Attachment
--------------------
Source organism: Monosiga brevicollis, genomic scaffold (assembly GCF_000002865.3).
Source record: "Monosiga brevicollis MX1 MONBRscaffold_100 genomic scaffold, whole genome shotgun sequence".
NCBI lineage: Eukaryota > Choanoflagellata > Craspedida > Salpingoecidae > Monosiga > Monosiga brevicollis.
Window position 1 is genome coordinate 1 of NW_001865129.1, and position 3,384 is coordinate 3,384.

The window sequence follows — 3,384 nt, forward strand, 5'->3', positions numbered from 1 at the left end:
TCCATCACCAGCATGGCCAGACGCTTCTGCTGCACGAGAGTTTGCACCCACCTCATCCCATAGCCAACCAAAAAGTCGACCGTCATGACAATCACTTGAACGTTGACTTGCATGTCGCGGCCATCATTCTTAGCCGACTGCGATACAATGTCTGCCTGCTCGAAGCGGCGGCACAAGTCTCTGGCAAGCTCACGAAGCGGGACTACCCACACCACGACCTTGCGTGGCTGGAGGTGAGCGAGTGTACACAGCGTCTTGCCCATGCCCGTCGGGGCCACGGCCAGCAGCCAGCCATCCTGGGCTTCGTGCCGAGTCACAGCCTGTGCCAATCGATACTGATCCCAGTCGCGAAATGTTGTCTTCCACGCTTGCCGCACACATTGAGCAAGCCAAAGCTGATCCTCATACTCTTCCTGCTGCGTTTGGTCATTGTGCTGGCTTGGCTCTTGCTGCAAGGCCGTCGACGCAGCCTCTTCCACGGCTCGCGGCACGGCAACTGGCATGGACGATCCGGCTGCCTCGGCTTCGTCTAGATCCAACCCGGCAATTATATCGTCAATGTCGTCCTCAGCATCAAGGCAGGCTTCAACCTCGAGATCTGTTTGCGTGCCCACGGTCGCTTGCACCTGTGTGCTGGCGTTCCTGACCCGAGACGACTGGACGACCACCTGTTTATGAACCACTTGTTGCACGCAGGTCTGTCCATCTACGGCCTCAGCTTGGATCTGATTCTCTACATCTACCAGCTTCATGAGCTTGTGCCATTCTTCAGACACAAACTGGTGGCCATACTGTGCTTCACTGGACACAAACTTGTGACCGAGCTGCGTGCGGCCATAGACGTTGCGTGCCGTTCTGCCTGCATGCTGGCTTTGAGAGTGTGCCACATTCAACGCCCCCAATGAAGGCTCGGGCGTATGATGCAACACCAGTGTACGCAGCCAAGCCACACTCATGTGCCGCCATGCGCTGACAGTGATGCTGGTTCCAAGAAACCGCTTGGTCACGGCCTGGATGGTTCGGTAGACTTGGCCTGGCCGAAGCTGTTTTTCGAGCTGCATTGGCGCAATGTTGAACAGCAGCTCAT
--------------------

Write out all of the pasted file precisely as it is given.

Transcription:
Source organism: Monosiga brevicollis, genomic scaffold (assembly GCF_000002865.3).
Source record: "Monosiga brevicollis MX1 MONBRscaffold_100 genomic scaffold, whole genome shotgun sequence".
NCBI lineage: Eukaryota > Choanoflagellata > Craspedida > Salpingoecidae > Monosiga > Monosiga brevicollis.
Window position 1 is genome coordinate 1 of NW_001865129.1, and position 3,384 is coordinate 3,384.

The window sequence follows — 3,384 nt, forward strand, 5'->3', positions numbered from 1 at the left end:
TCCATCACCAGCATGGCCAGACGCTTCTGCTGCACGAGAGTTTGCACCCACCTCATCCCATAGCCAACCAAAAAGTCGACCGTCATGACAATCACTTGAACGTTGACTTGCATGTCGCGGCCATCATTCTTAGCCGACTGCGATACAATGTCTGCCTGCTCGAAGCGGCGGCACAAGTCTCTGGCAAGCTCACGAAGCGGGACTACCCACACCACGACCTTGCGTGGCTGGAGGTGAGCGAGTGTACACAGCGTCTTGCCCATGCCCGTCGGGGCCACGGCCAGCAGCCAGCCATCCTGGGCTTCGTGCCGAGTCACAGCCTGTGCCAATCGATACTGATCCCAGTCGCGAAATGTTGTCTTCCACGCTTGCCGCACACATTGAGCAAGCCAAAGCTGATCCTCATACTCTTCCTGCTGCGTTTGGTCATTGTGCTGGCTTGGCTCTTGCTGCAAGGCCGTCGACGCAGCCTCTTCCACGGCTCGCGGCACGGCAACTGGCATGGACGATCCGGCTGCCTCGGCTTCGTCTAGATCCAACCCGGCAATTATATCGTCAATGTCGTCCTCAGCATCAAGGCAGGCTTCAACCTCGAGATCTGTTTGCGTGCCCACGGTCGCTTGCACCTGTGTGCTGGCGTTCCTGACCCGAGACGACTGGACGACCACCTGTTTATGAACCACTTGTTGCACGCAGGTCTGTCCATCTACGGCCTCAGCTTGGATCTGATTCTCTACATCTACCAGCTTCATGAGCTTGTGCCATTCTTCAGACACAAACTGGTGGCCATACTGTGCTTCACTGGACACAAACTTGTGACCGAGCTGCGTGCGGCCATAGACGTTGCGTGCCGTTCTGCCTGCATGCTGGCTTTGAGAGTGTGCCACATTCAACGCCCCCAATGAAGGCTCGGGCGTATGATGCAACACCAGTGTACGCAGCCAAGCCACACTCATGTGCCGCCATGCGCTGACAGTGATGCTGGTTCCAAGAAACCGCTTGGTCACGGCCTGGATGGTTCGGTAGACTTGGCCTGGCCGAAGCTGTTTTTCGAGCTGCATTGGCGCAATGTTGAACAGCAGCTCAT